OSLO (Reuters) - Lundin Petroleum AB will aim to make its operations carbon neutral by 2030, the Swedish company said on Monday, joining the growing list of oil producers trying to address criticism of their impact on the environment.
The company said it would use renewable energy to supply its offshore fields and also adopt carbon offset measures.
Oil and gas producers are coming under pressure from investors and regulators to reduce carbon dioxide (CO2) emissions amid a global drive to slow down climate change.
Lundin’s board also proposed changing the company’s name to Lundin Energy.
Its measures aim to cut or offset CO2 and other climate changing gases from Lundin’s oilfield operations, as well as indirect emissions from business operations, known as Scope 1 and 2 emissions respectively.
The company said it was also addressing some so-called Scope 3 emissions, such as from supply vessels and helicopters used to fly staff to oil platforms, but not the larger emissions from the use of oil by customers.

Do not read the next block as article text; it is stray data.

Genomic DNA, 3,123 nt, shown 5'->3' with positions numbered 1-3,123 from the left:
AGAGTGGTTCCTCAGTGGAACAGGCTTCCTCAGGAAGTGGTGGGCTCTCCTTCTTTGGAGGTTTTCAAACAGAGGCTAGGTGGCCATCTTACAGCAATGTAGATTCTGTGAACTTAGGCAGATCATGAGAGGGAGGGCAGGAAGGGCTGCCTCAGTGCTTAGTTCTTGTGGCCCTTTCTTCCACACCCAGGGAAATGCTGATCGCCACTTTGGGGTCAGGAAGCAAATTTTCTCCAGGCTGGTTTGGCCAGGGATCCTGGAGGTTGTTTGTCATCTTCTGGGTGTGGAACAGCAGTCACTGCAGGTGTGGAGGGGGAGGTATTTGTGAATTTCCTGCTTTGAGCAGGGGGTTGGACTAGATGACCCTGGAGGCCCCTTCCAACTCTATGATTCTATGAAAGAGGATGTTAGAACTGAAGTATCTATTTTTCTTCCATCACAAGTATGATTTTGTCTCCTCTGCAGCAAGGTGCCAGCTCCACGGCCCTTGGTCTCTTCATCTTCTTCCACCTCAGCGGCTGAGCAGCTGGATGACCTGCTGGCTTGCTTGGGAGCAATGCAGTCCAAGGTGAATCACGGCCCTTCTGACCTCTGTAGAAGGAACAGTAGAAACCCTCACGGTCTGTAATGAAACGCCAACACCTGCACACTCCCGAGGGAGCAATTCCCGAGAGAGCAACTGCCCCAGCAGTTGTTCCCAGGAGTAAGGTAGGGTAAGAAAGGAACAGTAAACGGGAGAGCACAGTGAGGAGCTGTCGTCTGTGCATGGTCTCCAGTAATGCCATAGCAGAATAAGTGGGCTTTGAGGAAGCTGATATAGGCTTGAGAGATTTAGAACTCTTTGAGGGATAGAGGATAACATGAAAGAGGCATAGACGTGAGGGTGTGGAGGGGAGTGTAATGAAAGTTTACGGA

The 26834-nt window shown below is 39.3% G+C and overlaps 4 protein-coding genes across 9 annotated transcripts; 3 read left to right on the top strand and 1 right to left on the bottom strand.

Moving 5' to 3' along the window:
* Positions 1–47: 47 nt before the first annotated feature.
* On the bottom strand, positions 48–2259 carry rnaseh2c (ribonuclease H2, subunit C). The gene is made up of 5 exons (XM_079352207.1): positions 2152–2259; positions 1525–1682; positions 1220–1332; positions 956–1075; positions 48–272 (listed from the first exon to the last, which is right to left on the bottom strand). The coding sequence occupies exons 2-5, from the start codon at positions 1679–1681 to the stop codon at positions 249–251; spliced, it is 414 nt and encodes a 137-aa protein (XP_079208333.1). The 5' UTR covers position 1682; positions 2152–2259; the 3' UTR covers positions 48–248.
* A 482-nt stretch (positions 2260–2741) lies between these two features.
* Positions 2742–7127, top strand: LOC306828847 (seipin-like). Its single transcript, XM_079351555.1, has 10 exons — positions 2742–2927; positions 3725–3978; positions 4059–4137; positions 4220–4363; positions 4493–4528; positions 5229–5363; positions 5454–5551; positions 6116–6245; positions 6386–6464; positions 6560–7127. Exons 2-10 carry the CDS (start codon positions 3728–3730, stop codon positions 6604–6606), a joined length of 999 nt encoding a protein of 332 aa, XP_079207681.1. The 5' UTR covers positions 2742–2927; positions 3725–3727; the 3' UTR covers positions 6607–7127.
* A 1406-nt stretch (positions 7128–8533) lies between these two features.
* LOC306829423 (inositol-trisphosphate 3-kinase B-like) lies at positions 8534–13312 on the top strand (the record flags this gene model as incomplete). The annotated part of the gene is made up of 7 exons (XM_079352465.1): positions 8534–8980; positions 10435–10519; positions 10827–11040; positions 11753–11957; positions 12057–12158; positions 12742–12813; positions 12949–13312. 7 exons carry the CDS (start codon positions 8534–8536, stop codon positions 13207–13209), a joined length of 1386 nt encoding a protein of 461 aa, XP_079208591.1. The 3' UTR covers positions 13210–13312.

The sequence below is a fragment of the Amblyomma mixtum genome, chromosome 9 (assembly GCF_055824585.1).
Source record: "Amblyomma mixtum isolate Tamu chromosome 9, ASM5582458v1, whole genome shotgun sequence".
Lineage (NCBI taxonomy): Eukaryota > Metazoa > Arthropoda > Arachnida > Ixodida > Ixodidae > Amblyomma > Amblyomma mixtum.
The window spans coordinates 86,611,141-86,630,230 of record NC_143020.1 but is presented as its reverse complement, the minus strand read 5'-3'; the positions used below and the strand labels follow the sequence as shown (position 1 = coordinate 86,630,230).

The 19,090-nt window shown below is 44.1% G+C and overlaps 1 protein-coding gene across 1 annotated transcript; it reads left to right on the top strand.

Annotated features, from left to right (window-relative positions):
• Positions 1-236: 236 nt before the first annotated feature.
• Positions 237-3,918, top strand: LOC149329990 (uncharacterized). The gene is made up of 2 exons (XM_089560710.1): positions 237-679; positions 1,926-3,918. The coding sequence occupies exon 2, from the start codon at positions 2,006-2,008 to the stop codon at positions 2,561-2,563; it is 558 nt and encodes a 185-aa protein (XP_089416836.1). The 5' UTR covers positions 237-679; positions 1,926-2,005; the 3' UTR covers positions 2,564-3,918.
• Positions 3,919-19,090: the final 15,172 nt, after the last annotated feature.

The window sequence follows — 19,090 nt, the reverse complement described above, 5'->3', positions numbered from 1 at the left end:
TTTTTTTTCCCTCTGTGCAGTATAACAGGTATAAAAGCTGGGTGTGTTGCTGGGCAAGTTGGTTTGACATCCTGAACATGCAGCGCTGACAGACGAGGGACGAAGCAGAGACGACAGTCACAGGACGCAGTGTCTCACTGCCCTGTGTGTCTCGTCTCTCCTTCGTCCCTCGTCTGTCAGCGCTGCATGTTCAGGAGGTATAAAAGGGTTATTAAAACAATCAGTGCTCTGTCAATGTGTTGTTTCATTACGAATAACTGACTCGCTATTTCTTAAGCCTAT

Oil majors such as France’s Total and Anglo-Dutch Shell have set targets to reduce their Scope 3 emissions, and BP might do so.
Lundin will reduce emissions from oil and gas fields off Norway to below 2 kg of CO2 per barrel of oil equivalent from 2023 compared with 6.5 kg in 2018, it said.
That includes previously announced plans to connect Lundin’s Edvard Grieg field to the onshore electricity grid from 2022 via Equinor’s Johan Sverdrup field, which is 20% owned by Lundin.
Lundin also said it planned to replace its net electricity usage on the Norwegian continental shelf through investments in renewable power by 2023, including an unspecified investment in a wind power project in 2021.
The company has already announced plans to invest $60 million in a hydropower project in Norway.
“For emissions that we cannot reduce operationally, we are looking at suitable carbon offset mechanisms to reach carbon neutrality by 2030,” a spokesman said via email.
The company will also factor in the carbon footprint of any future field developments or acquisitions before investment decisions are made, he added.
Lundin’s emissions from operations stood at 0.4 million tonnes of CO2 equivalent in 2018 compared with Scope 3 emissions of 16.9 million tonnes, the company’s sustainability report shows.
Environmentalists criticised Lundin’s plan for failing to address emissions from the use of oil and gas, which overall generate about 95% of emissions.
“Sadly fossil fuel companies like Lundin and Equinor are focusing on greening the production of oil, rather than addressing the elephant in the room: the burning of the product,” Frode Pleym, head of Greenpeace Norway, said.
Editing by Kim Coghill and Mark Potter
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